The French may claim New Orleans French bread, but later immigrant bakers' influence on the city's bread-making traditions is undeniable. At the turn of the nineteenth century, a wave of Sicilian immigration to New Orleans left a lasting impact on the city's culture and economy. Nowhere is this more evident than the French Quarter, where traces of a once-thriving community known as "Little Palermo" are still etched in tiles and memories. Many of the Sicilians who arrived in New Orleans lived and worked in the French Quarter and forged a path in the commercial food business, unloading produce on the wharves, truck farming, and establishing grocery stores, restaurants, macaroni factories, and bakeries.
The 1891 City Directory lists a baker on St. Philip Street named Agostino Lombardo, who arrived in New Orleans from Trabia, outside of Palermo. [1, 2] There were almost 200 bakers in New Orleans at that time, most with German or French names. Agostino Lombardo was one of only two bakers at that time with an Italian last name (the other was Lorenzo Federico, a pasta maker, also on St. Philip Street). With his father Francesco and brother Filippo, Agostino Lombardo soon moved to 1210 Decatur Street, where "F. Lombardo and Sons Bakery" operated until declaring bankruptcy in 1941.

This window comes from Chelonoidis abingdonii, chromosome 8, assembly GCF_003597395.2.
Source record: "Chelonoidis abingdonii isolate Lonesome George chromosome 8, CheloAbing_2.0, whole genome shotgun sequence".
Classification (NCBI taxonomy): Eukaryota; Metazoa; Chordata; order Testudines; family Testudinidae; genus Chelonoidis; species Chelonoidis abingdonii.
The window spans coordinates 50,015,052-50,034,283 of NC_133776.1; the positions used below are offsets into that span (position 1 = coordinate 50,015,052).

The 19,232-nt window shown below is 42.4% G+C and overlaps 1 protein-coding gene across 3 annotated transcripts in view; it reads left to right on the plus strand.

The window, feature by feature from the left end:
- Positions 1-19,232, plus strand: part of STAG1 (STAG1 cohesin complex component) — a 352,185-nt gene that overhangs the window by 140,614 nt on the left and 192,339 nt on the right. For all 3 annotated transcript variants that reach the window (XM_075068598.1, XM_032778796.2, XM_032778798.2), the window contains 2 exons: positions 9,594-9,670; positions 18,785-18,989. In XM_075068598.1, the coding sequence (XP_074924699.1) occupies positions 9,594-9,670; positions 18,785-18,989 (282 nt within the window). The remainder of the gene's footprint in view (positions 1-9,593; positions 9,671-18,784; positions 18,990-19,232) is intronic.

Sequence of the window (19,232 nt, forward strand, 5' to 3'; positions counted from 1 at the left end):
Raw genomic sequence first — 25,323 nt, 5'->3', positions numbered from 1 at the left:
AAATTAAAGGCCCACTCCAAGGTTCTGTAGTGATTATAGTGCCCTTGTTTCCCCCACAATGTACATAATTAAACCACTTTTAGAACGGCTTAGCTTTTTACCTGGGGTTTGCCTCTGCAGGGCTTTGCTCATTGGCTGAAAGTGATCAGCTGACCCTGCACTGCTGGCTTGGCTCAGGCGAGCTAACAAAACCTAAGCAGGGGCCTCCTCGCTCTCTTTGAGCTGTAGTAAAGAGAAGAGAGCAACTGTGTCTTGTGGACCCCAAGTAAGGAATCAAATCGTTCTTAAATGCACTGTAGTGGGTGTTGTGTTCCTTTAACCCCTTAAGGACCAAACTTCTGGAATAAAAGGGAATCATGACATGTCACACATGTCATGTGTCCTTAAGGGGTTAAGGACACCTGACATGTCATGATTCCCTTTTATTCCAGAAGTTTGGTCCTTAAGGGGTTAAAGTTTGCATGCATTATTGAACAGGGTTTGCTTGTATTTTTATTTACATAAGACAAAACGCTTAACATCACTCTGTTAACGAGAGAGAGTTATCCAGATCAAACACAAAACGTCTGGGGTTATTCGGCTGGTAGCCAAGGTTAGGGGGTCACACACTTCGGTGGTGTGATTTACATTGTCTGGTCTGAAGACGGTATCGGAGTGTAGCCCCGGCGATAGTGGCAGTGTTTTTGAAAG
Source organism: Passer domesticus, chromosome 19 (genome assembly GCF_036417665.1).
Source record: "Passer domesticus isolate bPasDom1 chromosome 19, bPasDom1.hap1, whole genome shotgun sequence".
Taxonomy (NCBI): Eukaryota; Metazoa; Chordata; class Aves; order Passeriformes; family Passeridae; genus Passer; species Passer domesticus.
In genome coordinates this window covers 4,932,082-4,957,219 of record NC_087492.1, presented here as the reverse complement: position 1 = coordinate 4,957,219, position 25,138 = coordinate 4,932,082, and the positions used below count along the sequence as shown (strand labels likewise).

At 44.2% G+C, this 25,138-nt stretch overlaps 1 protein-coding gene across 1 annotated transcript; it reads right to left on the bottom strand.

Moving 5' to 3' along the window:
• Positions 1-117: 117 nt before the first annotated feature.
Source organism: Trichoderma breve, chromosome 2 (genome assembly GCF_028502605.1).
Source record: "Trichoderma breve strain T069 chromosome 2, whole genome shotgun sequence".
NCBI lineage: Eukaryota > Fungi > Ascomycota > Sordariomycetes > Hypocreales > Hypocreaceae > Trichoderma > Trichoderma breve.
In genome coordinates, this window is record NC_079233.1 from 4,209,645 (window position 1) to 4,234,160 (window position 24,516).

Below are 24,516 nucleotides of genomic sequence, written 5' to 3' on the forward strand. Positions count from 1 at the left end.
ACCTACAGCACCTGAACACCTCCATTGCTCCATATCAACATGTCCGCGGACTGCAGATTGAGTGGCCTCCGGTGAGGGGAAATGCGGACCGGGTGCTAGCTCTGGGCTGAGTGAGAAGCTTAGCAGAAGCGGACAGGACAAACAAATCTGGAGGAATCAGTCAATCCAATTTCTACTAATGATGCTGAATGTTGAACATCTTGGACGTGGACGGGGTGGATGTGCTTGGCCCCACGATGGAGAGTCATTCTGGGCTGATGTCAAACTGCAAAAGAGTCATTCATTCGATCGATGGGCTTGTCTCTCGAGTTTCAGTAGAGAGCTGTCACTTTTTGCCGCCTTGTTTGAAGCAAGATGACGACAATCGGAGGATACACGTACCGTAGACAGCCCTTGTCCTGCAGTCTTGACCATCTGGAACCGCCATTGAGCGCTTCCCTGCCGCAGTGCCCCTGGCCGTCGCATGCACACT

Lombardo Bakery was one of the earliest recorded Italian bread bakeries in New Orleans.  With entrances facing both Decatur Street and French Market Place (previously Gallatin Street), Lombardo Bakery served the port, and the growing Sicilian community clustered near the bustling French Market. The grandson of Francesco Lombardo, Frank Lombardo, wondered in a 2015 oral history, "why do they call this the French Market? It's all Italians. Sicilians!"  This tight-knit community added their language, traditions, and foods to an already vibrant mix of New Orleans cultures. Other small, multi-generational Sicilian bakers such as Lanasa, Ancona, Aiovolasiti/Ace Bakery, Lovoi, Ruffino, Evola, Gendusa, Brocato, and LoGiudice/United Bakery, continued the French and American bread-making traditions of New Orleans. But they also added their own styles of bread to the mix, including the famous "poor boy loaf," St. Joseph's bread, braided sesame twist loaves, sfincione pizza, and the other well-known loaf, the muffuletta. Lombardo's bakery laid the groundwork for this dynasty of Sicilian bread-makers to follow.